New Orleans’ French Quarter by RV

It sounds counter-intuitive to visit a big city in a big rig. The  challenge is where to park. French Quarter RV Resort at the edge of New Orleans’ French Quarter (where else) offers the best of all worlds — secure parking in a gated community and a half-mile walk to the iconic neighborhood. Walking (or Ubering) is wise in this city where breakfast begins with a bloody Mary and adult beverages are encouraged all day long. As the t-shirt says, “You can’t drink all day if you don’t start at breakfast.”20171021_181125.jpg

The idea of an urban RV park was new to us and so was the solid block wall surrounding the complex. Soon, though we appreciated the visual oasis created by the wall and courtyard pool /hot tub. Within hours we had memorized the gate code and gotten comfy in our 40-foot Tiffin Phaeton.

FQRV Resort is part of the post-Katrina renaissance. It was a parking lot before the hurricane and served FEMA as a temporary resident trailer drop after. By mid-2006 it had been reinvented as a 52-spot RV park. Today, 10 spots are privately owned and the park is near capacity in all but the hottest summer months.

The Big Easy is anything but easy when it comes to planning a four-day visit. That’s because so many activities are possible.  And, more exist in 2018 as the vibrant city celebrates its 300th birthday.

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Street musicians play all varieties of instruments.

To maintain sanity we limited our visit to one area, the French Quarter, the city’s most recognizable neighborhood. We’ll expand our vision on future trips. First time visitors have seen the area in movies and on television series like NCIS. For our crash course in the neighborhood, we met Christine Miller, owner of Two Chicks Walking Tours, under the large oak tree across from Jackson Square.  Miller runs one of more than 200 tour companies in the city.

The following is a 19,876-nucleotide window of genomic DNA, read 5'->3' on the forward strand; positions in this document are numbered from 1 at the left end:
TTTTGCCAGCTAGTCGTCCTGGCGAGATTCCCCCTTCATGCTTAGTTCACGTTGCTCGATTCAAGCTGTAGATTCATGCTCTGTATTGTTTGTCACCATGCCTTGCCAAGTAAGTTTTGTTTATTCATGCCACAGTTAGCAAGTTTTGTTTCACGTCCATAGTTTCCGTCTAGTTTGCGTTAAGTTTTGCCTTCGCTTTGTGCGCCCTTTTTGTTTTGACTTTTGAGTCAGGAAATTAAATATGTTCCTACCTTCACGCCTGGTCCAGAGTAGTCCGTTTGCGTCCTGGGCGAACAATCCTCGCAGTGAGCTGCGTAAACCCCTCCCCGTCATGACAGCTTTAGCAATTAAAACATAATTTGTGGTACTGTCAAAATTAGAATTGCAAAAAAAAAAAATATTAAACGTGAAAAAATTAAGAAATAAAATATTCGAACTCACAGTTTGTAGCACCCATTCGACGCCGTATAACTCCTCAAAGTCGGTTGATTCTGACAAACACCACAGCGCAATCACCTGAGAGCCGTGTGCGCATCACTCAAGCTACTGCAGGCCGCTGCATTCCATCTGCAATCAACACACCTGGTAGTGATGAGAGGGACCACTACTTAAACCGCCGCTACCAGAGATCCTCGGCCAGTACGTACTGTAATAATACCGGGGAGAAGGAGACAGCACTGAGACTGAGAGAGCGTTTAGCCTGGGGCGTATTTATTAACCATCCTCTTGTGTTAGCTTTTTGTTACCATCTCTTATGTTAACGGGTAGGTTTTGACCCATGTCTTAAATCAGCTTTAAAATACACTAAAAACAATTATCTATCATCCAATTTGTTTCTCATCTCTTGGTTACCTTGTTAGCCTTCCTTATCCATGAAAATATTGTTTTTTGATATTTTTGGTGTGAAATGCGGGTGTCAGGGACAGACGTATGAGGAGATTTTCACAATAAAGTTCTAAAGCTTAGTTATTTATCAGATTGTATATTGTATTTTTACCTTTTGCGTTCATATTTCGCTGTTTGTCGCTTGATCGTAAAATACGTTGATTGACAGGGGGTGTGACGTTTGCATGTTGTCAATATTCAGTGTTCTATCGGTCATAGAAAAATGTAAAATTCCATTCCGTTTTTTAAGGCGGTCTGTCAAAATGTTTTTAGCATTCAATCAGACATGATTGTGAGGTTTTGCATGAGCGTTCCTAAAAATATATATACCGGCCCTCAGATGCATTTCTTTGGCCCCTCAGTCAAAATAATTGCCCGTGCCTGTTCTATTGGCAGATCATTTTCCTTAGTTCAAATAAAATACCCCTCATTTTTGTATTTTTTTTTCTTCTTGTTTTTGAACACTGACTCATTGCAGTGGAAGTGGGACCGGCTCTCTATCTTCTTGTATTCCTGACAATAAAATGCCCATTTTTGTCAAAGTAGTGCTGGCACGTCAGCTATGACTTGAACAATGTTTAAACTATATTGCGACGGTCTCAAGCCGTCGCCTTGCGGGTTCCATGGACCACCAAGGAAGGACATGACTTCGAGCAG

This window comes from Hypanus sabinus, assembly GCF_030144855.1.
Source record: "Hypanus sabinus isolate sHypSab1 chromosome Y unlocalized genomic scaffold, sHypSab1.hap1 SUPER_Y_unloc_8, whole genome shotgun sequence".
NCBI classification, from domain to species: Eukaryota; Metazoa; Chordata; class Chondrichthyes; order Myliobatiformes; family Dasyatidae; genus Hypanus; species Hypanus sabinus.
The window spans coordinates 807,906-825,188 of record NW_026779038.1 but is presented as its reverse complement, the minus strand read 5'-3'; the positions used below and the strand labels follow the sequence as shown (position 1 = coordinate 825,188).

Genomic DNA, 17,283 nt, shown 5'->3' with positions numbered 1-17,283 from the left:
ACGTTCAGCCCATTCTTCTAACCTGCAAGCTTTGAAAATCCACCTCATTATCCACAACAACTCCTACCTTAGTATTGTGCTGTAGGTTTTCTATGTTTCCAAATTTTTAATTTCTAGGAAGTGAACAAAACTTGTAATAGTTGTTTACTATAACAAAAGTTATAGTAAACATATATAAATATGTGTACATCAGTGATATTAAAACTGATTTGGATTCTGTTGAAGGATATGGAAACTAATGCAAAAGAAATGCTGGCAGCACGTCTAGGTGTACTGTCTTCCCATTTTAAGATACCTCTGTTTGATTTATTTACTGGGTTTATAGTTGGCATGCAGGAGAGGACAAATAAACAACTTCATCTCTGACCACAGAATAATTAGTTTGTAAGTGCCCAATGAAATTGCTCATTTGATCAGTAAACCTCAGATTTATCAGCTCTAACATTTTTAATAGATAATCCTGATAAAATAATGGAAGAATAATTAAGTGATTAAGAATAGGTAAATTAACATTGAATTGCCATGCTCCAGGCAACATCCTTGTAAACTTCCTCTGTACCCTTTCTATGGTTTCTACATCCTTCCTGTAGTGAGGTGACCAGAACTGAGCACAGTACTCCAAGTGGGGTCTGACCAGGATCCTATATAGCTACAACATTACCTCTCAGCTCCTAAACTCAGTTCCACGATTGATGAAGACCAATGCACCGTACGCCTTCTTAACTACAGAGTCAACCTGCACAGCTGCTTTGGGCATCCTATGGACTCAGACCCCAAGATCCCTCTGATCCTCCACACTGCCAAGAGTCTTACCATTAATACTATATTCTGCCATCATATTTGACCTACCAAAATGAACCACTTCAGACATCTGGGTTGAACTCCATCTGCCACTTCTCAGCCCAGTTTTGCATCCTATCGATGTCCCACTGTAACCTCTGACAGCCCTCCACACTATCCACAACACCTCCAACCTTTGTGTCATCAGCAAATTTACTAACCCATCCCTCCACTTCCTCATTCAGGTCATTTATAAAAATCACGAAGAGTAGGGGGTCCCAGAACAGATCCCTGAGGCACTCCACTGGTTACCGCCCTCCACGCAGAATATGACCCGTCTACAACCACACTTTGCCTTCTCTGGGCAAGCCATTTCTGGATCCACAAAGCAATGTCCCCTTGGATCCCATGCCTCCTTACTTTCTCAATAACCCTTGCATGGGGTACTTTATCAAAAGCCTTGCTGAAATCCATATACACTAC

She assured us that the French Quarter is still historic, despite Hurricane Katrina’s devastation 12 years ago. The area, she showed us a map, is high ground and was spared the flooding that ravaged other neighborhoods.  The wrought-iron laced  buildings, she said, reach deep into the past and can’t be altered without permission from the city. They have patina of age that’s both gritty and beautiful.

We walked and talked through highlights for two hours while Christine explained French, Spanish and Catholic influences over three centuries. She told us how voodoo emerged from blending of native African religions with Catholic imperialism. She pointed out former residences of William Faulkner and of Tennessee Williams.  We passed by Café Beignet (a recommendation) and passed through Southern Candymakers to sample pecan pralines.

One hundred and twenty minutes barely skimmed the surface, but we were sated with information. It was an easy walk to the RV to take a break, respond to email and befriend our neighbors and their traveling companions.

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Street poets write personal poems for a small fee.

After Captain Morgan and diet Coke, dinner and new clothes, we Ubered to Frenchman Street.  Christine had suggested two jazz bars there as an alternative to the better-known and more crowded Bourbon Street. She was spot on and that was before we even walked through a door.

(Note, you may need to message directions with your Uber driver as the RV Park is off the beaten path.)

In New Orleans, street musicians don’t need permits and so every corner – and sidewalks in between – is charged with sound. In Northeast Ohio we might stumble upon sole buskers, here there were full ensembles.  It seems like a party might suddenly break out at any time and the police might shut down the street to make performing easier. If you’re overstimulated by sound, stay home.

20171020_195657.jpgI enjoyed my first Sazerac – an absinthe-spiked cocktail that originated here – while listening to Washboard Chaz Blues Trio at The Spotted Cat, a hip joint, surrounded by more of the same. On the sidewalk nearby two young men sat at manual typewriters offering to write an original poem for a few dollars.

After a few beverages, discipline disappeared and beignets were compulsory. The long lines at the iconic Café du Monde – open 24/7 — shrink during late night hours. Still wearing powdered sugar, we Ubered back “home.”

A little more wondering and wandering and we were ready to pull in the RV slides and motor across I-10 to our next destination.

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